CASES of meningitis and septicaemia are expected to rise over winter, a charity has warned.

According to Meningitis Research Foundation (MRF), first-year university students are one of the groups at highest risk as they are a group most likely to ‘carry’ the meningococcal bacteria.

Even if they don’t become ill they can carry the bacteria home from university at Christmas and spread it to other family members.

On average there are over three times as many cases of the most common cause of bacterial meningitis (meningococcal) in January compared with September.

While babies and young children are most at-risk of meningitis and septicaemia, teenagers and young adults are the next most at-risk group.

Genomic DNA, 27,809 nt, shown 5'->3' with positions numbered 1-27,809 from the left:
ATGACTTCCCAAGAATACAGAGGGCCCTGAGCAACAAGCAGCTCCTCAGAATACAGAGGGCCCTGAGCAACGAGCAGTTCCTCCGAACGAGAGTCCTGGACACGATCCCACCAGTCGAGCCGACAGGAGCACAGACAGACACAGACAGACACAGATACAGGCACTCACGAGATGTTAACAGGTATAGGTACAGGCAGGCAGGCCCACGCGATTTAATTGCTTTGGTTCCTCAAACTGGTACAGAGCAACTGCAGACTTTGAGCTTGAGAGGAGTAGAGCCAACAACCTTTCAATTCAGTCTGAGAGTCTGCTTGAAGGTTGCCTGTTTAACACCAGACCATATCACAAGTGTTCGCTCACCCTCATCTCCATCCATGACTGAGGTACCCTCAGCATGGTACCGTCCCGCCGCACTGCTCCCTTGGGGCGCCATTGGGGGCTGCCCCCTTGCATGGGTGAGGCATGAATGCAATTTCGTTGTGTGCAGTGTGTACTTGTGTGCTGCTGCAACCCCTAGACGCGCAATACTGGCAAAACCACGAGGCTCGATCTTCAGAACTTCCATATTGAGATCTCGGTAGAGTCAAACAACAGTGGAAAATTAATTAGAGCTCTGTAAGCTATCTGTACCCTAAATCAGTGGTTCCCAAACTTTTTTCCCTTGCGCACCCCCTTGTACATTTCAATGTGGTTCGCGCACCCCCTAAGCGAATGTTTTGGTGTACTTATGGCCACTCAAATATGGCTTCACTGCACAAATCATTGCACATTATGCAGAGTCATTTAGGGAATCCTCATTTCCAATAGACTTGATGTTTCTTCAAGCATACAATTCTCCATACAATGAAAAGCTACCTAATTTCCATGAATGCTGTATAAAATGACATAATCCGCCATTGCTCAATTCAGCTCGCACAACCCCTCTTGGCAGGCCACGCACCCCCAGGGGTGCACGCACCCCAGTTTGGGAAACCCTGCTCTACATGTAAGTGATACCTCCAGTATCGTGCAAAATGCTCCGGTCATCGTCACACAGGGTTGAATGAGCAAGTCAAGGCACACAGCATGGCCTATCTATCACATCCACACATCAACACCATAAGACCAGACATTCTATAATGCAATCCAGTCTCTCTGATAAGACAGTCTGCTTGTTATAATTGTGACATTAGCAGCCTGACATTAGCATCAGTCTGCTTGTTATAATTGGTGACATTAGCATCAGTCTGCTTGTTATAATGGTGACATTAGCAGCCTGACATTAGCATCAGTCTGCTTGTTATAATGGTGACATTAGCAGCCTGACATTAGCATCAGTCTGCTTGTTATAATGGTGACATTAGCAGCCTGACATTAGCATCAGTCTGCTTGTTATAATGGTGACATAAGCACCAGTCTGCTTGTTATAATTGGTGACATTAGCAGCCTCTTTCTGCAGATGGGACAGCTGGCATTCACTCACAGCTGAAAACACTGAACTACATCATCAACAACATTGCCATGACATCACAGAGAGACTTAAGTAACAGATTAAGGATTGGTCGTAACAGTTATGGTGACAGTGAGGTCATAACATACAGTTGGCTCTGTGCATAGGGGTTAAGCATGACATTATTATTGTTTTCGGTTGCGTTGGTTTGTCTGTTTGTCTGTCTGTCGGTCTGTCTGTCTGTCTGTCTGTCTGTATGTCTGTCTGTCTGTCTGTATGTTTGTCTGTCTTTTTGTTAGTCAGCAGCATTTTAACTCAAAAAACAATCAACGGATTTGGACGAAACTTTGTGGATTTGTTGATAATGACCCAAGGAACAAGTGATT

The meningococcal bacteria that can cause deadly meningitis and septicaemia are most commonly found living harmlessly in the nose and throats of teenagers and young adults and they can be spread to others.

The vast majority of people who come into contact with the bacteria do not become unwell or develop any symptoms but occasionally the bacteria invade the body and cause serious illness.

The MenACWY vaccination programme was introduced for teenagers and first year university students in 2015 following a rapid rise in a new and particularly deadly type of meningitis - meningococcal W meningitis and septicaemia (MenW). MRF is urging all first year university students to get their MenACWY vaccine if they have not already had it. Most 14 – 20 year olds are also eligible for this free vaccine.